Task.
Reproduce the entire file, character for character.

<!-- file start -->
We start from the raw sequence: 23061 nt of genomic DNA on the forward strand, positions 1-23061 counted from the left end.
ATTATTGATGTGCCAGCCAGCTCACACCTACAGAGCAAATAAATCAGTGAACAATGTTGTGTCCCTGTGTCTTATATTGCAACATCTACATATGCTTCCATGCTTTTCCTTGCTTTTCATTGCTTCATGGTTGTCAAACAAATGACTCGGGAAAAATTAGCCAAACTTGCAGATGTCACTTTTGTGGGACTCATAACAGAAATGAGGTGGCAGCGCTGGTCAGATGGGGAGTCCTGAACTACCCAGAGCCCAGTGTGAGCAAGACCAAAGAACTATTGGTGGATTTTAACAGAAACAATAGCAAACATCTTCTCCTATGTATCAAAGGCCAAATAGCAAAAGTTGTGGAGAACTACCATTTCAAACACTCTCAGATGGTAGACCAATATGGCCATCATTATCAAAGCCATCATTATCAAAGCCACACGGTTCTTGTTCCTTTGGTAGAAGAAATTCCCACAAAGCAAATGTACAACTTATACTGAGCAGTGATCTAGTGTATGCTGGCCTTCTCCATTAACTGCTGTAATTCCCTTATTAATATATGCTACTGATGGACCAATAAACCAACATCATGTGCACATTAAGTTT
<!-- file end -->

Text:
We start from the raw sequence: 23061 nt of genomic DNA on the forward strand, positions 1-23061 counted from the left end.
ATTATTGATGTGCCAGCCAGCTCACACCTACAGAGCAAATAAATCAGTGAACAATGTTGTGTCCCTGTGTCTTATATTGCAACATCTACATATGCTTCCATGCTTTTCCTTGCTTTTCATTGCTTCATGGTTGTCAAACAAATGACTCGGGAAAAATTAGCCAAACTTGCAGATGTCACTTTTGTGGGACTCATAACAGAAATGAGGTGGCAGCGCTGGTCAGATGGGGAGTCCTGAACTACCCAGAGCCCAGTGTGAGCAAGACCAAAGAACTATTGGTGGATTTTAACAGAAACAATAGCAAACATCTTCTCCTATGTATCAAAGGCCAAATAGCAAAAGTTGTGGAGAACTACCATTTCAAACACTCTCAGATGGTAGACCAATATGGCCATCATTATCAAAGCCATCATTATCAAAGCCACACGGTTCTTGTTCCTTTGGTAGAAGAAATTCCCACAAAGCAAATGTACAACTTATACTGAGCAGTGATCTAGTGTATGCTGGCCTTCTCCATTAACTGCTGTAATTCCCTTATTAATATATGCTACTGATGGACCAATAAACCAACATCATGTGCACATTAAGTTT